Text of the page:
A Pragmatically Comprehensive Model for Delivering Care to Patients with Multiple Chronic Conditions

Patients with multiple chronic conditions must deal with complex circumstances and significant burdens of treatment and disease. Stakeholders at all levels are invested in finding innovative ways to effectively care for these patients. Here, Dr. Aaron Leppin and colleagues show how Minimally Disruptive Medicine can be operationalized to optimize care for these complex patients. This paper introduces the first conceptualization of a specific care delivery model built upon the theoretical precepts of MDM. (Leppin MDM Healthcare Paper)

NAPCRG Plenary on Minimally Disruptive Medicine – audio is out!

The North America Primary Care Research Group hosts the foremost international annual conference on primary care research. In 2014, it took place in New York City on November 21-25. It started with a plenary by Victor Montori on Minimally Disruptive Medicine. The audio for that plenary has now been released and can be enjoyed on the Soundcloud website or App. The audience resonated with the message of Minimally Disruptive Medicine. A blog Victor penned discussed the upcoming talk as focused on a careful and kind approach to healthcare. The audience gave these ideas a standing ovation, but not all found the solution complete: Martin Roland for one thinks more primary care research to address the enormous needs of patients with multiple chronic conditions is needed. And that is what we are trying to do.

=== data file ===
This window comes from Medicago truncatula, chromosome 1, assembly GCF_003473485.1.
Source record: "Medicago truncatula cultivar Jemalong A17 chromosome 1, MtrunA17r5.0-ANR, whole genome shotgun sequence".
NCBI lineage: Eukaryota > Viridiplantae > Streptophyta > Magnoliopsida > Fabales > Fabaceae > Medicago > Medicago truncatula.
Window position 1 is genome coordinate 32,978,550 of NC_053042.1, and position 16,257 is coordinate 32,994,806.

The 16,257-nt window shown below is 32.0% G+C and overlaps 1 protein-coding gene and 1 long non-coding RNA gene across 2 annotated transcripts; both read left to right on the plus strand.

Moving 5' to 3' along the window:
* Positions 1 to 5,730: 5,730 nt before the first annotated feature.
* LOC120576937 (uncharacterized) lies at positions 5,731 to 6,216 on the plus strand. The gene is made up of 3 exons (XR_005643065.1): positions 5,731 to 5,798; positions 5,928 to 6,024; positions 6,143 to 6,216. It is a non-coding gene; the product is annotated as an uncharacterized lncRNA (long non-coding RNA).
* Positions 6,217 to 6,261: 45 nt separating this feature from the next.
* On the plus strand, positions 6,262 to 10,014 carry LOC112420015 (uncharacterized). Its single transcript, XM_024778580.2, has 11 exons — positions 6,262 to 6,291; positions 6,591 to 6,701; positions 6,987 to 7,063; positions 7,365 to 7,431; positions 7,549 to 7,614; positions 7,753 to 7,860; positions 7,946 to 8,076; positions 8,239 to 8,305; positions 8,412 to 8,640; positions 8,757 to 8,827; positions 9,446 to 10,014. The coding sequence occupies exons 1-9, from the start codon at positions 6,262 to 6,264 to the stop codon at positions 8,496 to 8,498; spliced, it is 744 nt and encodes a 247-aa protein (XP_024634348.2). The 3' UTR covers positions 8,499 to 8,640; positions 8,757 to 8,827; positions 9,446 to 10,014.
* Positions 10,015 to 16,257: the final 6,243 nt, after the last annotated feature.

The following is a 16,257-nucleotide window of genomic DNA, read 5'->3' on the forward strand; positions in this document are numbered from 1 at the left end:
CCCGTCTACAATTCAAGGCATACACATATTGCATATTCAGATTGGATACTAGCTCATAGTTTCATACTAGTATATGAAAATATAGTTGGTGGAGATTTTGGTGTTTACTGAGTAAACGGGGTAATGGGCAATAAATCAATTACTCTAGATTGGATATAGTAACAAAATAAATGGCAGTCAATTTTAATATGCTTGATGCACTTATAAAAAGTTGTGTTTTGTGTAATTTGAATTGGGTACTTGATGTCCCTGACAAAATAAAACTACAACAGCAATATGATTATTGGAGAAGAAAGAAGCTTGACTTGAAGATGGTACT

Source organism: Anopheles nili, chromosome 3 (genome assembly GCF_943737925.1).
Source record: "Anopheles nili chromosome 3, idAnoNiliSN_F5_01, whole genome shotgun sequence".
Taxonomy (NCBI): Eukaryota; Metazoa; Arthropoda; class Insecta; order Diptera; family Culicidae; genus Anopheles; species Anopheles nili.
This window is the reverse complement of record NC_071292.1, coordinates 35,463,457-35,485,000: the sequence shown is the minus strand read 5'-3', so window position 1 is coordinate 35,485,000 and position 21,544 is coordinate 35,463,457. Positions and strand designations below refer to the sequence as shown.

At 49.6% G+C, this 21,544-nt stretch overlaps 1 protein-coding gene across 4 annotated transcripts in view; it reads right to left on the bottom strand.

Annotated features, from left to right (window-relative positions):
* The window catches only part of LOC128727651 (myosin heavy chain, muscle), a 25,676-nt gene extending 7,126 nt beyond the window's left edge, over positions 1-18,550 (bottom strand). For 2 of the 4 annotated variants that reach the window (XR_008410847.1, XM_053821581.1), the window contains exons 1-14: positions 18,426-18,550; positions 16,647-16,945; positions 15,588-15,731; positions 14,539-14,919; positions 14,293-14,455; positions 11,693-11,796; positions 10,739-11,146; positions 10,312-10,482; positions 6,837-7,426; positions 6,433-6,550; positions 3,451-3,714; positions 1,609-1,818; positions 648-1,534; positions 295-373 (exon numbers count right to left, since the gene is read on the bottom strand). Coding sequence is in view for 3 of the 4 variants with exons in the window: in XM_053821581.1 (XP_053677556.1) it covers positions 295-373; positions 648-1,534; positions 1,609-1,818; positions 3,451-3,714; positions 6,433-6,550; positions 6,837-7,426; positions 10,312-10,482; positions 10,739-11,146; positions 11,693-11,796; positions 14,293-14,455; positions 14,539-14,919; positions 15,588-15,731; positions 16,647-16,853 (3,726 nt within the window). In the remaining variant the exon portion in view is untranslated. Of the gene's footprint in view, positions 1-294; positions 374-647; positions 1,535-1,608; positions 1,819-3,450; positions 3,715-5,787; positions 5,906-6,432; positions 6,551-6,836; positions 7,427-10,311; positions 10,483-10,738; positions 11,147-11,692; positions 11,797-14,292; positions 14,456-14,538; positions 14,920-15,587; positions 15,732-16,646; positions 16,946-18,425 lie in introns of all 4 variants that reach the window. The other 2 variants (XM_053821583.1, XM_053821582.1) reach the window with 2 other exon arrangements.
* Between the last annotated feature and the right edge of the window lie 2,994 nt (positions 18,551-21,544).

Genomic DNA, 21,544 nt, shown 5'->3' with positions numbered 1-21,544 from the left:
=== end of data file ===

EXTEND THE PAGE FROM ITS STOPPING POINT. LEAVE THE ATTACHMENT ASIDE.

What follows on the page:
REPOST: Is Burden Of Treatment A Barometer Of Quality Of Care? from Carl May

Frances Mair and I have an Editorial in this week’s British Medical Journal that sets out some of the key problems around Burden of Treatment and multi-morbidity. That the BMJ should commission this editorial from us shows that the idea of Burden of Treatment is getting traction across the healthcare economy. And why shouldn’t it? The bug issue here is patient and carer workload – something that we know much less about than we should. The editorial comes hot on the heels of an important meeting sponsored jointly by the National Institute of Health Research and the Royal College of General Practitioners that sought to develop a strong research agenda on multi-morbidity. The key message that I took away from that meeting was that there was a real risk of turning multi-morbidity into a kind of new disease in itself – in the way that we often now hear chronic illness and long-term conditions spoken about in a quite undifferentiated way. In fact, the big problems here are at a system level, and they’re the problems that Frances and I discuss in our editorial. I was a plenary speaker at the RCGP NIHR Multimorbidity meeting and I’ve embedded my powerpoint presentation below.

Carl May’s blog

Multimorbidity, Burden of Treatment and Intervention Design from Carl May

Minimally Disruptive Medicine in Maine